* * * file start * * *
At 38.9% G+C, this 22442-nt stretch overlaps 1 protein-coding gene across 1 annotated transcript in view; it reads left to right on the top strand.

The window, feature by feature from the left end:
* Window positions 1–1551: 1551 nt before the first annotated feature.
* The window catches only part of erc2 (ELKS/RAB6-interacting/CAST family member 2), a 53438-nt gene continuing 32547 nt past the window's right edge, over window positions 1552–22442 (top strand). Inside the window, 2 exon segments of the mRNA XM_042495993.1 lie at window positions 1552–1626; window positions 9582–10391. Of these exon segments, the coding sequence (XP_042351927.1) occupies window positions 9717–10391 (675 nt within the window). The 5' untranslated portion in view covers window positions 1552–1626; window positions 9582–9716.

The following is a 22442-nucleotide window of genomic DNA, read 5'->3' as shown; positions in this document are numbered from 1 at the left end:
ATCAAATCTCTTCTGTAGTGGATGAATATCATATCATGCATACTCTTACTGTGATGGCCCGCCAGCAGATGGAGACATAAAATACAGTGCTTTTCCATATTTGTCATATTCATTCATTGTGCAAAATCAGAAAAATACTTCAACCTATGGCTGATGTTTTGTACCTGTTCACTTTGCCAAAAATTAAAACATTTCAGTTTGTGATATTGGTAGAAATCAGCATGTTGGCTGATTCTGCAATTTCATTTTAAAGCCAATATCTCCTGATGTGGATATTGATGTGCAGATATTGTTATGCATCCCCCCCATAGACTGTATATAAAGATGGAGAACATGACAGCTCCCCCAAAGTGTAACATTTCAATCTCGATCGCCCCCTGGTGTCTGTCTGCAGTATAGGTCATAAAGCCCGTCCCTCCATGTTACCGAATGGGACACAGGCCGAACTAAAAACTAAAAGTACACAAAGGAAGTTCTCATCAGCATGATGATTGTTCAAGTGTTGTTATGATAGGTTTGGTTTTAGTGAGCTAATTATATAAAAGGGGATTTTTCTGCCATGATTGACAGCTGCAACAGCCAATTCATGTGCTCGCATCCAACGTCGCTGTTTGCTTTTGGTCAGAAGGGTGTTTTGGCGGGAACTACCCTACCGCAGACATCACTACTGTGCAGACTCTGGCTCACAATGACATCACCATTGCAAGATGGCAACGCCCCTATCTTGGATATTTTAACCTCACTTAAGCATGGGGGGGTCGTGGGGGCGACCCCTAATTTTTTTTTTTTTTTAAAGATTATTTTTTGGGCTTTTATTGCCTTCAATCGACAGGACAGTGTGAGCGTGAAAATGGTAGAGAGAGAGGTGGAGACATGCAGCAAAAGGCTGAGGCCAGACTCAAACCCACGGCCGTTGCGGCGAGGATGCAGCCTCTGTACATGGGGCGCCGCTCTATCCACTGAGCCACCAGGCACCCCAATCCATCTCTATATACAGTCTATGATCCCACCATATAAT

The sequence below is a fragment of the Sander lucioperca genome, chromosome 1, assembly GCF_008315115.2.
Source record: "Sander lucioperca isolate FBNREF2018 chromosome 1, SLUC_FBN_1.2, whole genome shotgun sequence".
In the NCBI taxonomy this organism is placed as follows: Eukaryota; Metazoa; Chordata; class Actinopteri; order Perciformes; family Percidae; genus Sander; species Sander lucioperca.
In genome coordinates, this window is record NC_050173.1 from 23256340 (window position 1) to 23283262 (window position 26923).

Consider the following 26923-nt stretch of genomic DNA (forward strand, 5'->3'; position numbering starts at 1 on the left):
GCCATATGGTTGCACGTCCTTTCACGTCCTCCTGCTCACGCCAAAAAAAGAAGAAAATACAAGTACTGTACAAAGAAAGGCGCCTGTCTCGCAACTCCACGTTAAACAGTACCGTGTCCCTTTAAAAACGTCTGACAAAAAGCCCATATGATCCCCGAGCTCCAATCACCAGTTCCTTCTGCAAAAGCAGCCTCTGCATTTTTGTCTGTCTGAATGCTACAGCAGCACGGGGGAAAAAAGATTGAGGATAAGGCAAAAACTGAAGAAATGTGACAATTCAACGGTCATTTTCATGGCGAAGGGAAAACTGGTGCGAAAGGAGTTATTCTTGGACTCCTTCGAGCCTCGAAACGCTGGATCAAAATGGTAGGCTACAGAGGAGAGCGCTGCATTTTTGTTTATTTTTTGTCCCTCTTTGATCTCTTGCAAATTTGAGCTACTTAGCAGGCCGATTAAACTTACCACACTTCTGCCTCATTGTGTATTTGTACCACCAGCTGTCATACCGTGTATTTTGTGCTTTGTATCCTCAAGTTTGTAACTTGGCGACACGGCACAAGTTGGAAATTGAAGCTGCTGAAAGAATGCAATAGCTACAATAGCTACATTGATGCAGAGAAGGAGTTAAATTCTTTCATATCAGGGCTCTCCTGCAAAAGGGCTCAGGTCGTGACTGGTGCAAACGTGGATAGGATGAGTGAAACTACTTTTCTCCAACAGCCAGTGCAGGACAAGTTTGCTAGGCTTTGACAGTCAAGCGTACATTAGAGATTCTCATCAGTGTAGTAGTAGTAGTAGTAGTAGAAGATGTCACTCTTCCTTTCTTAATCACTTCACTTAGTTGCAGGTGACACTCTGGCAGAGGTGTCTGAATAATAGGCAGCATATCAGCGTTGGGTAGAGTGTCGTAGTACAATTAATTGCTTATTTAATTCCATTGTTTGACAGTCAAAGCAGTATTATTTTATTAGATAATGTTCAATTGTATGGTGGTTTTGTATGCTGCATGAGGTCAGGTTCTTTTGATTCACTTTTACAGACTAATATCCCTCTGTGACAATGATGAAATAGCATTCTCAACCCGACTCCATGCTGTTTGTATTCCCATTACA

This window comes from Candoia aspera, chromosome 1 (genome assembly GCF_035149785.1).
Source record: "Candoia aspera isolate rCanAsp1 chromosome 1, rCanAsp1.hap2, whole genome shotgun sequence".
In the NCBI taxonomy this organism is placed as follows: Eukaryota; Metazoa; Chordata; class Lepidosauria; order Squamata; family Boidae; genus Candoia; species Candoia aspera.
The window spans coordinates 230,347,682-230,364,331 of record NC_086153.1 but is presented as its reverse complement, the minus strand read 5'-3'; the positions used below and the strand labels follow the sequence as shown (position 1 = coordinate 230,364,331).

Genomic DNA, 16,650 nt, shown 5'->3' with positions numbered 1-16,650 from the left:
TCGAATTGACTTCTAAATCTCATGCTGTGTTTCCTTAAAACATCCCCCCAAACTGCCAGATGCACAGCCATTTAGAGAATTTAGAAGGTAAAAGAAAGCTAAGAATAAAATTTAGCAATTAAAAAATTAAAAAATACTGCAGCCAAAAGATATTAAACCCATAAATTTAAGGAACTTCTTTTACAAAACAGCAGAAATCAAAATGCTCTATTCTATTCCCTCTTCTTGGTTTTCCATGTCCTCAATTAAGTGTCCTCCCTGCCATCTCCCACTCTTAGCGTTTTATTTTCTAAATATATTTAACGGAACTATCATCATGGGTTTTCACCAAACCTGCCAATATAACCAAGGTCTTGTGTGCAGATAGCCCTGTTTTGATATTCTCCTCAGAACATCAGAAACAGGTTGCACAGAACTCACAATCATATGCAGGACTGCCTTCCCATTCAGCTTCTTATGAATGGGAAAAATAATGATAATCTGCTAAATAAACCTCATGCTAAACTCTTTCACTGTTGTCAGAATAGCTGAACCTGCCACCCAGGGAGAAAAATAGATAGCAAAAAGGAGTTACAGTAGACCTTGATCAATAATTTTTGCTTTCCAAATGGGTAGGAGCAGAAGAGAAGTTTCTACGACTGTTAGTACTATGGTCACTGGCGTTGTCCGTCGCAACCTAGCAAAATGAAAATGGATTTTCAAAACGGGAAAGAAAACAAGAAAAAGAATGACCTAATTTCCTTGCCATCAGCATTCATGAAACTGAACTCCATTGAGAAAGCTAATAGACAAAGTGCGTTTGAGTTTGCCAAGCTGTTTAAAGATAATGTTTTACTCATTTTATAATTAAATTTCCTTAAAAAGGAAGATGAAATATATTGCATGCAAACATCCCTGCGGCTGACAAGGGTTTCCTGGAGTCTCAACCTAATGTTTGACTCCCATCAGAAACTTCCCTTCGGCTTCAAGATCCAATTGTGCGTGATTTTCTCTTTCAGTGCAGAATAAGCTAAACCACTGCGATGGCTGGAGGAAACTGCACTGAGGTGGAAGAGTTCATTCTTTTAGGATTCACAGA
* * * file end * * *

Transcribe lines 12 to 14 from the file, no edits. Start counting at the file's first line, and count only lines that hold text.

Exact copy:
GCCATATGGTTGCACGTCCTTTCACGTCCTCCTGCTCACGCCAAAAAAAGAAGAAAATACAAGTACTGTACAAAGAAAGGCGCCTGTCTCGCAACTCCACGTTAAACAGTACCGTGTCCCTTTAAAAACGTCTGACAAAAAGCCCATATGATCCCCGAGCTCCAATCACCAGTTCCTTCTGCAAAAGCAGCCTCTGCATTTTTGTCTGTCTGAATGCTACAGCAGCACGGGGGAAAAAAGATTGAGGATAAGGCAAAAACTGAAGAAATGTGACAATTCAACGGTCATTTTCATGGCGAAGGGAAAACTGGTGCGAAAGGAGTTATTCTTGGACTCCTTCGAGCCTCGAAACGCTGGATCAAAATGGTAGGCTACAGAGGAGAGCGCTGCATTTTTGTTTATTTTTTGTCCCTCTTTGATCTCTTGCAAATTTGAGCTACTTAGCAGGCCGATTAAACTTACCACACTTCTGCCTCATTGTGTATTTGTACCACCAGCTGTCATACCGTGTATTTTGTGCTTTGTATCCTCAAGTTTGTAACTTGGCGACACGGCACAAGTTGGAAATTGAAGCTGCTGAAAGAATGCAATAGCTACAATAGCTACATTGATGCAGAGAAGGAGTTAAATTCTTTCATATCAGGGCTCTCCTGCAAAAGGGCTCAGGTCGTGACTGGTGCAAACGTGGATAGGATGAGTGAAACTACTTTTCTCCAACAGCCAGTGCAGGACAAGTTTGCTAGGCTTTGACAGTCAAGCGTACATTAGAGATTCTCATCAGTGTAGTAGTAGTAGTAGTAGTAGAAGATGTCACTCTTCCTTTCTTAATCACTTCACTTAGTTGCAGGTGACACTCTGGCAGAGGTGTCTGAATAATAGGCAGCATATCAGCGTTGGGTAGAGTGTCGTAGTACAATTAATTGCTTATTTAATTCCATTGTTTGACAGTCAAAGCAGTATTATTTTATTAGATAATGTTCAATTGTATGGTGGTTTTGTATGCTGCATGAGGTCAGGTTCTTTTGATTCACTTTTACAGACTAATATCCCTCTGTGACAATGATGAAATAGCATTCTCAACCCGACTCCATGCTGTTTGTATTCCCATTACA

This window comes from Candoia aspera, chromosome 1 (genome assembly GCF_035149785.1).
Source record: "Candoia aspera isolate rCanAsp1 chromosome 1, rCanAsp1.hap2, whole genome shotgun sequence".